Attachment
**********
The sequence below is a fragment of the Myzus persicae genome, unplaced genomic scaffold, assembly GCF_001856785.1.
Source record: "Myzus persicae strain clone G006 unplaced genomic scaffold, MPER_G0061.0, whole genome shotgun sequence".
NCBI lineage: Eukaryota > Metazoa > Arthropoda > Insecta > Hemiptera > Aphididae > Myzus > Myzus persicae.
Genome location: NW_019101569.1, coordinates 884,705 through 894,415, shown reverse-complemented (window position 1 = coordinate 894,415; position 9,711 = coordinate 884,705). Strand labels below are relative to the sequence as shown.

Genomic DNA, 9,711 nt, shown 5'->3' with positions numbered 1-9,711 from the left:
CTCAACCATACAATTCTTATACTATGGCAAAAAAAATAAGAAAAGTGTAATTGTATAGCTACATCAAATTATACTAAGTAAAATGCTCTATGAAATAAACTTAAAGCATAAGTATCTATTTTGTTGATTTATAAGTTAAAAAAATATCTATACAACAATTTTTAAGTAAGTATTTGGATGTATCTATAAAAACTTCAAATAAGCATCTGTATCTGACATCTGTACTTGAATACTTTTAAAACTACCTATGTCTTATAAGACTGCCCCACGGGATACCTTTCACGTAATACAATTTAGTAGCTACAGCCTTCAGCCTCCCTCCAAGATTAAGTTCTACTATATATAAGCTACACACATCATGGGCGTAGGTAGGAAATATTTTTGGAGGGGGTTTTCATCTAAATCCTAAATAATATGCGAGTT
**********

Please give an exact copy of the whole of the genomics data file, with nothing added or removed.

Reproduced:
The sequence below is a fragment of the Myzus persicae genome, unplaced genomic scaffold, assembly GCF_001856785.1.
Source record: "Myzus persicae strain clone G006 unplaced genomic scaffold, MPER_G0061.0, whole genome shotgun sequence".
NCBI lineage: Eukaryota > Metazoa > Arthropoda > Insecta > Hemiptera > Aphididae > Myzus > Myzus persicae.
Genome location: NW_019101569.1, coordinates 884,705 through 894,415, shown reverse-complemented (window position 1 = coordinate 894,415; position 9,711 = coordinate 884,705). Strand labels below are relative to the sequence as shown.

Genomic DNA, 9,711 nt, shown 5'->3' with positions numbered 1-9,711 from the left:
CTCAACCATACAATTCTTATACTATGGCAAAAAAAATAAGAAAAGTGTAATTGTATAGCTACATCAAATTATACTAAGTAAAATGCTCTATGAAATAAACTTAAAGCATAAGTATCTATTTTGTTGATTTATAAGTTAAAAAAATATCTATACAACAATTTTTAAGTAAGTATTTGGATGTATCTATAAAAACTTCAAATAAGCATCTGTATCTGACATCTGTACTTGAATACTTTTAAAACTACCTATGTCTTATAAGACTGCCCCACGGGATACCTTTCACGTAATACAATTTAGTAGCTACAGCCTTCAGCCTCCCTCCAAGATTAAGTTCTACTATATATAAGCTACACACATCATGGGCGTAGGTAGGAAATATTTTTGGAGGGGGTTTTCATCTAAATCCTAAATAATATGCGAGTT